the cell to function.
Water inside the body
The primary indicator of hydration status is plasma, or serum (blood).
Total body water is distributed between: Intracellular Water 65% (fluids
inside the cells) and extracellular water 35% (water around the cells).
The free movement of water between both is called intracellular water
exchange, and it is considered to be a key factor in health.
The total water content of our bodies varies between individuals,
but it is generally observed that it drops as we age. For example,
the human fetus is about 90% water. By infancy this figure has dropped
to 74%; as a teenager (male) to 59%; as a teenage female to 65%. It
declines further to 50-60% as we become adults of either sex, and
to 54-47% for individuals over 50. That is one of the reasons why
dehydration (especially at a cellular level) has been postulated as
a contributing factor in the aging process.
Hydration increases endurance and energy, regulates body temperature,
aids in digestion, and facilities muscular and nervous activity. Water
is responsible for literally every metabolic process in the body.
The blood is important in carrying nutrition and oxygen to the cells
and removing waste from cells. The cells of the body make up the tissues,
which in turn extend their complex organization to the level of every
organ. Dehydrated cells can often lead to cell hypoxia, which is oxygen
starvation and has been linked with cancer risk of the colon, kidneys
So how much water should I drink per day?
daily water intake includes drinking water, water in beverages, and
water that is part of food. Here are some percentages of water content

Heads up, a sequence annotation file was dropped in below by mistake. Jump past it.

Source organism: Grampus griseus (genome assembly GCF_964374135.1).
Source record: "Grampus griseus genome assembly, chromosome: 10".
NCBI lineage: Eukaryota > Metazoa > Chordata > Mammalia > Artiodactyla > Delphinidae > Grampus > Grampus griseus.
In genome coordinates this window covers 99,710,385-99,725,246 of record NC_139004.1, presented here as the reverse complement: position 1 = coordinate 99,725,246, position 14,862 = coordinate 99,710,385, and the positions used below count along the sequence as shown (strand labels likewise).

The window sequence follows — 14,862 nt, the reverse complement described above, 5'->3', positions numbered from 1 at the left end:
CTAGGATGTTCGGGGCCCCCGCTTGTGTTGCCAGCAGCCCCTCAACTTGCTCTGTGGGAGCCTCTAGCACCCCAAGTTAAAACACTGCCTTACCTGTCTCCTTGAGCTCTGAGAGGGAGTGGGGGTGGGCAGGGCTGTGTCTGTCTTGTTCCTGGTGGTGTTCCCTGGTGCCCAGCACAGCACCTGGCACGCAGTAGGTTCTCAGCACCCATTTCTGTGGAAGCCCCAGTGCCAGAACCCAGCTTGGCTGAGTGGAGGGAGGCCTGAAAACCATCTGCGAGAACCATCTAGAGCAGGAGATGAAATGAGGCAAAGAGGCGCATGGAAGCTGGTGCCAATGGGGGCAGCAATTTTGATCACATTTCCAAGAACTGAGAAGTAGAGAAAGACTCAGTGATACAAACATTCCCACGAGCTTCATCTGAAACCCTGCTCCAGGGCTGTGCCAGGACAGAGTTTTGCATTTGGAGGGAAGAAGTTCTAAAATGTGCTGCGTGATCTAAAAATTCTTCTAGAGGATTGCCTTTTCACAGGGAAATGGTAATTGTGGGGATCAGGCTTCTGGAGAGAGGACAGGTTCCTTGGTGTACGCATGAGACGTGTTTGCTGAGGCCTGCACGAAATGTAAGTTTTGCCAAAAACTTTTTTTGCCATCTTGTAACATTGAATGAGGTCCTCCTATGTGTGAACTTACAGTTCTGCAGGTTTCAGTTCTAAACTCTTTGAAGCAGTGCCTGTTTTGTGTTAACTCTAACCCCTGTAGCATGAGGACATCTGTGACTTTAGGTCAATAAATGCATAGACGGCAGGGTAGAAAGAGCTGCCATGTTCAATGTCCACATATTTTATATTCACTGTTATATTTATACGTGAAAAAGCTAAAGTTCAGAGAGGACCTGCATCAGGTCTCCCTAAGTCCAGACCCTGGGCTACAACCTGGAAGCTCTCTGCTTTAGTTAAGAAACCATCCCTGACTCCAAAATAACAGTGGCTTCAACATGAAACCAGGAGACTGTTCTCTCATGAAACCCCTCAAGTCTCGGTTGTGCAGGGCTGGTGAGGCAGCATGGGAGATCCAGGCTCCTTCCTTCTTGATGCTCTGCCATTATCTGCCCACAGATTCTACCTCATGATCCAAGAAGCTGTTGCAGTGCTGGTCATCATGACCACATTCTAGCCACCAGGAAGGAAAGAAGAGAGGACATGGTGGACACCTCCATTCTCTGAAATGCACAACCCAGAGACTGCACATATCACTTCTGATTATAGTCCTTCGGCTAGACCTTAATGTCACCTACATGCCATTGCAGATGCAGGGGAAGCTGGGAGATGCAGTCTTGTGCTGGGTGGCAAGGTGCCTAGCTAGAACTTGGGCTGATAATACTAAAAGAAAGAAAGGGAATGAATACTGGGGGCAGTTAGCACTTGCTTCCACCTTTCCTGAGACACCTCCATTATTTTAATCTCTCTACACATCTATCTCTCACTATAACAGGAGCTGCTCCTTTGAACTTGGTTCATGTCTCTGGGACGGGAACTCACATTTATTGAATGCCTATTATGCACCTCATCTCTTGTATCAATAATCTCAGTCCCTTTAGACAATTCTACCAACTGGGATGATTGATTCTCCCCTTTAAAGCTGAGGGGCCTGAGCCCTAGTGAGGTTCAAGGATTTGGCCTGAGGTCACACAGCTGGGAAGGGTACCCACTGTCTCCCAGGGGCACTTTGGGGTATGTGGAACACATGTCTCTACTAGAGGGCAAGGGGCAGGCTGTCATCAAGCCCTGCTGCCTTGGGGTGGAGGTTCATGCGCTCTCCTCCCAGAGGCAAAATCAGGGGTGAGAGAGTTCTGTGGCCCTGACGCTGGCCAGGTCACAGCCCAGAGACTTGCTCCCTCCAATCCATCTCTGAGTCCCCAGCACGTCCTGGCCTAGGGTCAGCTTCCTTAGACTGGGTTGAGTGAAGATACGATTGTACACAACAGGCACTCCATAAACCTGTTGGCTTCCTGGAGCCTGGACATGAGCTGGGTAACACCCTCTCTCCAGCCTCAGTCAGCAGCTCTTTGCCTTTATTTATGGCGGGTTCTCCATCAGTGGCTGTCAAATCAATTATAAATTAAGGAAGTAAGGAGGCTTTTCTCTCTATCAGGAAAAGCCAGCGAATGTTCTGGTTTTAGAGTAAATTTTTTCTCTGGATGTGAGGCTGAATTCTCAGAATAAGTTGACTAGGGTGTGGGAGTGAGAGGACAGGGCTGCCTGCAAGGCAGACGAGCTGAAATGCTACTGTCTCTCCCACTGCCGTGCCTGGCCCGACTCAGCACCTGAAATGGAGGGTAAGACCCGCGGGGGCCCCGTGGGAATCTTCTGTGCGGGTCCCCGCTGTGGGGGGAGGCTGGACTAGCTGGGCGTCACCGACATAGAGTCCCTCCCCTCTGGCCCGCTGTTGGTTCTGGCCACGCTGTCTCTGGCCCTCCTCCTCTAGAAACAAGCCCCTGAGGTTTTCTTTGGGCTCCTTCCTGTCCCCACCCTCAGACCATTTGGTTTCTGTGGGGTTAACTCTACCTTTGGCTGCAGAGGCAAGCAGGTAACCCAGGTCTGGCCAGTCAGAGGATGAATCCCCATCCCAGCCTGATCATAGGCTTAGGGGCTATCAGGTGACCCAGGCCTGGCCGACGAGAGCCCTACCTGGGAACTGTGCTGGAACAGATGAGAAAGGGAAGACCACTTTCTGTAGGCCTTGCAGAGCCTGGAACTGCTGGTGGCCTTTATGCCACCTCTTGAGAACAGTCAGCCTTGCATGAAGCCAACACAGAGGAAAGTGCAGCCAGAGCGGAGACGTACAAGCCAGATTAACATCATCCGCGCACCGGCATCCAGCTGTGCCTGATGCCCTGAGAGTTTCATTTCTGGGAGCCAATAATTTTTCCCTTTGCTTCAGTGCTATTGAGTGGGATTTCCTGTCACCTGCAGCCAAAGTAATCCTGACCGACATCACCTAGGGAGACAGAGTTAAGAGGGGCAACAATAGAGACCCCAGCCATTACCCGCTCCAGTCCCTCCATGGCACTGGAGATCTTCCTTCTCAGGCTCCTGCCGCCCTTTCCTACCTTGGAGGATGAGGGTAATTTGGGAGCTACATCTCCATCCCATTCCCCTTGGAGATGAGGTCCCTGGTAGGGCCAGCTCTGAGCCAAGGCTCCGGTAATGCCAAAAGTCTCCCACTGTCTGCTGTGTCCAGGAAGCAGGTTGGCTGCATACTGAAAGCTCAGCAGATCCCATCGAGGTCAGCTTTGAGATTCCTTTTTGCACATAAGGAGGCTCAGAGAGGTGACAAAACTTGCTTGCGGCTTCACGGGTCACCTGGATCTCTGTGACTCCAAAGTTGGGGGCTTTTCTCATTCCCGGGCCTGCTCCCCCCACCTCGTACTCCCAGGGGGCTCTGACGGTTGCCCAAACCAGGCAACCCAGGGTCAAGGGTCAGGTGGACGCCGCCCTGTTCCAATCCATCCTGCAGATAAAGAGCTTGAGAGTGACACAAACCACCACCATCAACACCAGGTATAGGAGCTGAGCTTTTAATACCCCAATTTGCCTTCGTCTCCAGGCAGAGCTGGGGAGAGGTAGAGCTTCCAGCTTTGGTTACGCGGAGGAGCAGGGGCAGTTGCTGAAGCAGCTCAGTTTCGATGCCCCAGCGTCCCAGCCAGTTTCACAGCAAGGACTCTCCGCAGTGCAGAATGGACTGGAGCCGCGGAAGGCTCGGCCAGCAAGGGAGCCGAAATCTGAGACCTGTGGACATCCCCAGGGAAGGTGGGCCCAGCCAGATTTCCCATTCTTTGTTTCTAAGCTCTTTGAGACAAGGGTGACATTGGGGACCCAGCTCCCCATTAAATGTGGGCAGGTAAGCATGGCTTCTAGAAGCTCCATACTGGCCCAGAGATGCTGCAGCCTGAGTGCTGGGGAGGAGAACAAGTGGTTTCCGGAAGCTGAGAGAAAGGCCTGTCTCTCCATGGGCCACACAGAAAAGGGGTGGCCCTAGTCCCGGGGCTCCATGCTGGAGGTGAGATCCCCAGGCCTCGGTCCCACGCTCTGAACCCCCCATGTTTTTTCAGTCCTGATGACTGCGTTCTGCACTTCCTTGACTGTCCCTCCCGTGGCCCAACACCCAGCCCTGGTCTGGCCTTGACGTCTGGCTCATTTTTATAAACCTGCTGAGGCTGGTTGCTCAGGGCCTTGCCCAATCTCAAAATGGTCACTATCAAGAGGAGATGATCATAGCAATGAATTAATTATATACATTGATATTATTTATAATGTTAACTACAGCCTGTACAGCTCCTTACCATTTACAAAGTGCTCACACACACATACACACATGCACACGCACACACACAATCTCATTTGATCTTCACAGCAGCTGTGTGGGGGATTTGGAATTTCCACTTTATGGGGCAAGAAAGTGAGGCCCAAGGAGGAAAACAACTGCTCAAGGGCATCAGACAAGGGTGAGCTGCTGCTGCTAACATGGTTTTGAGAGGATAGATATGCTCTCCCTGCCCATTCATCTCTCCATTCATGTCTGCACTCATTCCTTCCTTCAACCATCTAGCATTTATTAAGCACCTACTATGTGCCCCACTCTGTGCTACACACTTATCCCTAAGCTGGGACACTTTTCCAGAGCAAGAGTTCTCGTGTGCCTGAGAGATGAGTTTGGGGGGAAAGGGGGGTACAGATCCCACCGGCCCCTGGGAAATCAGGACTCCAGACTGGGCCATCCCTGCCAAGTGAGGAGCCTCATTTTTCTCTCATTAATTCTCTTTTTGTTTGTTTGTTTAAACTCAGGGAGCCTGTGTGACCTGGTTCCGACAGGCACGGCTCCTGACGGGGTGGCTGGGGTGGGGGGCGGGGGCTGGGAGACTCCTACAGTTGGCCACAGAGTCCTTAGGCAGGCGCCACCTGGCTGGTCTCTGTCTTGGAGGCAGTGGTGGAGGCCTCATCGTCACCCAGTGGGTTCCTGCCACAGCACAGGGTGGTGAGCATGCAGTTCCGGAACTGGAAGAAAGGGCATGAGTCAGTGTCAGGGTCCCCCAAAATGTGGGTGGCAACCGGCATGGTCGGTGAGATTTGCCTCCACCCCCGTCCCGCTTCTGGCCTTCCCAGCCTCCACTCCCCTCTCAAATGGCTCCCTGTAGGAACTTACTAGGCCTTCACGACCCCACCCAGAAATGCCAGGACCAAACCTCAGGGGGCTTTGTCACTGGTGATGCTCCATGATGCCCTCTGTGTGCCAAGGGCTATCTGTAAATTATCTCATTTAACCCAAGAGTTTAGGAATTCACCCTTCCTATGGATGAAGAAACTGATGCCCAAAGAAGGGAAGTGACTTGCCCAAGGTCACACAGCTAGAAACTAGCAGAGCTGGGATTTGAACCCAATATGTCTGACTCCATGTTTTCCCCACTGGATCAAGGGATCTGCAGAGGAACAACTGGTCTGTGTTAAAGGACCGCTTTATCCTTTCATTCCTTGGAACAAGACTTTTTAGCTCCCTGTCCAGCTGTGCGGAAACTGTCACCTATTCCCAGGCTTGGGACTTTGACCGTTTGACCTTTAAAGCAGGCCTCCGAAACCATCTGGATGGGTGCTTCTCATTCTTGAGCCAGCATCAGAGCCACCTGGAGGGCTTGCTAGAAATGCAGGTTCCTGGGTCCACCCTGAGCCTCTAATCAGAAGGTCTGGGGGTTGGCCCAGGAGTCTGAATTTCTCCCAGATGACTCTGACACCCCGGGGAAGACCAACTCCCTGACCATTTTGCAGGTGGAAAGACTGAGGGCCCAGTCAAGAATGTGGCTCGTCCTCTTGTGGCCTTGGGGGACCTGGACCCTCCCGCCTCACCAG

of selected foods:
Tomatoes, lettuce, broccoli, watermelons, water – 91%-100%;
Peaches, grapes, apples, orange cantaloupe, non carbonated fruit
drinks – 80%-90%;
How much water an individual should drink is not an easy question
to answer, because the data regarding optimal water intake is unclear.
This is mainly because water balance in the body is a function of
many factors like age, activity, temperature and bodily functions
such as sweating (noticeable and unnoticeable), exhaling, urinating
and bowel movements.
A good rule of thumb of water intake for an individual with normal
activity is half your body weight in oz per day. For example, if your
weight is 150 lb. divide that figure by 2 (150/2=75 oz); for a 200
lb individual the intake figure comes to 100 oz. per day. Consider
drinking at least 16 oz a day of Zunami.
Ideas to Increase Water Consumption
Upon waking up drink at least one full glass of Zunami. Substituting
coffee for water first thing in the morning is best. Morning is when
the blood can be the most sluggish, which is probably why the highest
risk of heart attacks occurs at this time of day.
Carry Zunami in your car.
Keep a pitcher of herbal tea in the fridge.
Substitute soft drinks with Zunami. Soft drinks are generally
too acid and devoid of real nutritional value.
Add juice concentrates (i.e. cranberry) or fresh lemon or lime
to juice to water.
Drink hot herbal teas, like green tea, which are rich in antioxidants.
Drink a glass of water one hour before, after, and between each
Take Zunami breaks instead of coffee breaks.
Substitute Zunami for alcoholic drinks in the evening and at